What Is Rocky Mountain Spotted Fever? Local Case Brings Awareness To Tick-Borne Illness

Published: April 29, 2024

KJ Kelly thought all he had was a nasty case of the flu. "I felt pretty bad,” the Stamford resident recalled. “I was experiencing high fevers, like 104," xhe said.

After a few days of these symptoms in February, Kelly sought care at Stamford Hospital’s emergency department. He underwent in-depth physical examinations as doctors tried to determine the cause of his illness. “They're looking at your brain, your heart. I mean, it was scary,'' he said.

Eventually, his medical team diagnosed him with Rocky Mountain spotted fever (RMSF), a bacterial disease spread through the bite of an infected tick that most commonly occurs in the Southeastern and Southwestern parts of the United States. RMSF rarely appears in Northeastern states like Connecticut, where only two cases are reported each year.

What are symptoms of RMSF?

Most people who get sick with RMSF will have a fever, headache, and rash. The rash usually develops 2-4 days after the fever begins. The Centers for Disease Control and Prevention details other symptoms including nausea, vomiting, stomach pain, muscle pain, and lack of appetite.

The disease can rapidly progress to a serious and life-threatening illness if not treated early with the right antibiotic.

If you have symptoms of RMSF, then your health care provider may recommend immediately starting treatment with doxycycline, since blood test results confirming the disease can take weeks. Doxycycline is the antibiotic that most effectively and safely treats RMSF in adults and children of all ages.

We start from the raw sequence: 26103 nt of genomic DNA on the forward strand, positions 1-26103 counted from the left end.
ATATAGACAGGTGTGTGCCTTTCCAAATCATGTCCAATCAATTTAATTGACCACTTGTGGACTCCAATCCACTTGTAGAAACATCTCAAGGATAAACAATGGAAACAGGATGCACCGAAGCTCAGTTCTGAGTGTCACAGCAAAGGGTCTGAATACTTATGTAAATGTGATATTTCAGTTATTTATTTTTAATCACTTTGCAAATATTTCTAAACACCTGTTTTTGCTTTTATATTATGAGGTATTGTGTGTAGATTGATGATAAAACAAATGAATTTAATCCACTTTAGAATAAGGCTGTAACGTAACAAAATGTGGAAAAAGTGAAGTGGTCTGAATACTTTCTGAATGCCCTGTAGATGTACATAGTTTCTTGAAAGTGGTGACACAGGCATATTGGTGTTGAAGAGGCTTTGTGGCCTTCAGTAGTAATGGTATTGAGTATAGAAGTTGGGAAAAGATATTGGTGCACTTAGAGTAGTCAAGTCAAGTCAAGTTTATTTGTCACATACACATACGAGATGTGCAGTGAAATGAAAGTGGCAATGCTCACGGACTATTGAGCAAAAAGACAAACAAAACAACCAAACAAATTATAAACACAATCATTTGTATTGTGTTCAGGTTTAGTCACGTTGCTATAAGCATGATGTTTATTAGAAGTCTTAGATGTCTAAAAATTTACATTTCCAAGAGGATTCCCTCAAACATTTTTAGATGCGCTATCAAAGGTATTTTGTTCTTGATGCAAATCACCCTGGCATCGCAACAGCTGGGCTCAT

According to Dr. Asha Shah, director of infectious diseases at Stamford Health, the incidence of Rocky Mountain spotted fever is increasing across the country. The CDC estimates a rise in the number of cases of spotted fever rickettsiosis (SFR) which includes RMSF, rickettsia parkeri rickettsiosis, Pacific Coast tick fever, and rickettsialpox. In the last two decades from 495 cases in 2000, to a peak of 6,248 in 2017. Cases dropped substantially in 2020 and 2021, however, which could be related in part to the COVID-19 pandemic, the CDC said.

Tips to prevent tick-borne illnesses

No matter what part of the country you are in, you and your family should take precautions to prevent all tick-borne diseases, especially as the warm weather approaches, Shah cautioned. When hiking, it’s a good idea to:

  • Wear long-sleeve shirts and pants.
  • Tuck pants into socks.
  • Wear light-colored clothing to better spot ticks.
  • Avoid walking in tall grasses where tick-infested deer and other wildlife roam.

"Ticks like warmer weather, so if you go for a hike, it's good to check yourself and your kids for ticks. Take showers as soon as you can. Check your dogs, too," she urged.

Kelly traced his tick bite to a local nature preserve, where he and his family had gone hiking. "Be aware that this is a risk that's present here now in the Northeast," he said.

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